College students of this generation are suffering, why? Because college tuitions are higher than ever, with students at four year state schools paying an average of $8,893 a year and at private schools they pay roughly $30,094 a year, according to a recent New York Times article.
Jose Villegas, 20, and a business administration major is concerned about the cost and isn’t sure it’s worth it, “Yeah it’s a concern because I want to be able to cover it(tuition costs) without loans,” Villegas said, he added “I’m not sure if it’s worth it because there a lot of people with degrees without jobs.”
These are the types of things students today are worried about without a savings account that has matured, the cost of college can be a daunting idea.
But for students that do have a savings like Emily Csabanyi, 18 and undeclared, aren’t worried “When I was born my parents and grandma set up seperate college accounts so I have that to help cover costs,” Csabanyi said, “I’m not worried about costs.”
Students like Emily are very lucky out of the six people I spoke to only two had a full college savings account set up, still six out of six said they will be working through college, “Working just helps to cover some of the costs..” Matthew Faiola, 20, and a P.E major said.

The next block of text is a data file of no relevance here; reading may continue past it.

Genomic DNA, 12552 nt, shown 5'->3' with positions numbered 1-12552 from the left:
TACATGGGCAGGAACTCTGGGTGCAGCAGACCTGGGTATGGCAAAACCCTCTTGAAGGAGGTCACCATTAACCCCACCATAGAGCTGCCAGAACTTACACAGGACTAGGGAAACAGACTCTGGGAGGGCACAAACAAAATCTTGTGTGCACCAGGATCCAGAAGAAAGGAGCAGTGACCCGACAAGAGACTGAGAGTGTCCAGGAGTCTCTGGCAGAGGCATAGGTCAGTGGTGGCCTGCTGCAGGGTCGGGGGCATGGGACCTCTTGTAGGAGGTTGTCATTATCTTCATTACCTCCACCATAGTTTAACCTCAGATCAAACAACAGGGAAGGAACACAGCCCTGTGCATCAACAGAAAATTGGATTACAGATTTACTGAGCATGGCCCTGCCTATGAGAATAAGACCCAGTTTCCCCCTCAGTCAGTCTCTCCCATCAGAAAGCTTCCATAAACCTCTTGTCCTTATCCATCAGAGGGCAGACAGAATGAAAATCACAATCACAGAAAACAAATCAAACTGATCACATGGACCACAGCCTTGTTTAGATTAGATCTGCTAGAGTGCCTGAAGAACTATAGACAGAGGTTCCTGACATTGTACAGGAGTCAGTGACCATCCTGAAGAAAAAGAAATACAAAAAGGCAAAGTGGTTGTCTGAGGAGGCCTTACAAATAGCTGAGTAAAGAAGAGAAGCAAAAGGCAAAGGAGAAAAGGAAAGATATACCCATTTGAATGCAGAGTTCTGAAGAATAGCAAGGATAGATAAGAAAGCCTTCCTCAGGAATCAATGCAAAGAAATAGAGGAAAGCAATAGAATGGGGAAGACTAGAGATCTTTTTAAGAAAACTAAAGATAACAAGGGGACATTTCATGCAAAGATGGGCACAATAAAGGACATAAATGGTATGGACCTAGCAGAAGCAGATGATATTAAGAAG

According to the NY Times article, the cost of attending college have risen faster than the costs of other goods and services despite, family incomes declining across the board. A more troubling sign is that of students in 2011-2012 who earned bachelor’s degrees nearly 60 percent of them graduated with debt averaging nearly $26,500.
The debt arises mainly from taking out federal and state student loans to cover the costs, Elma Gljiva, 20 and a radiology major doesn’t want to worry about repaying loans, “ I don’t want to but, if I really have to then I will.” she said.
Elma’s worry is well founded nearly a trillion dollars in outstanding student debt, and seven million student loan borrowers in default, according to the NY Times. This places students well behind once they get their degrees sometimes taking up to 10 years to repay all of their debt.
Some students like Sal Temores, 20, a kinesiology major are relying on financial aid, which you do not have to repay to cover the cost “ From my perspective I am not concerned about the costs because I receive a lot of help from FAFSA every year.”
FAFSA or the Free Application for Federal Student Aid is a common way students can get money to cut down on debt and total costs.
Unfortunately some students do not qualify for FAFSA, and they have to carry the burden of possible debt and repayment of these debts, but the students are not the only ones who suffer.
Parents and other family members often help pay or pay it all, De Anza College student parent Carrie Stokes says it’s difficult, “ To be able to come up with all the money these colleges want while having to pay bills and rent, without loans it wouldn’t be possible for my son without risking my 401k.”
(Credit to the Johnny Carson Show and Bill Cosby 1983)
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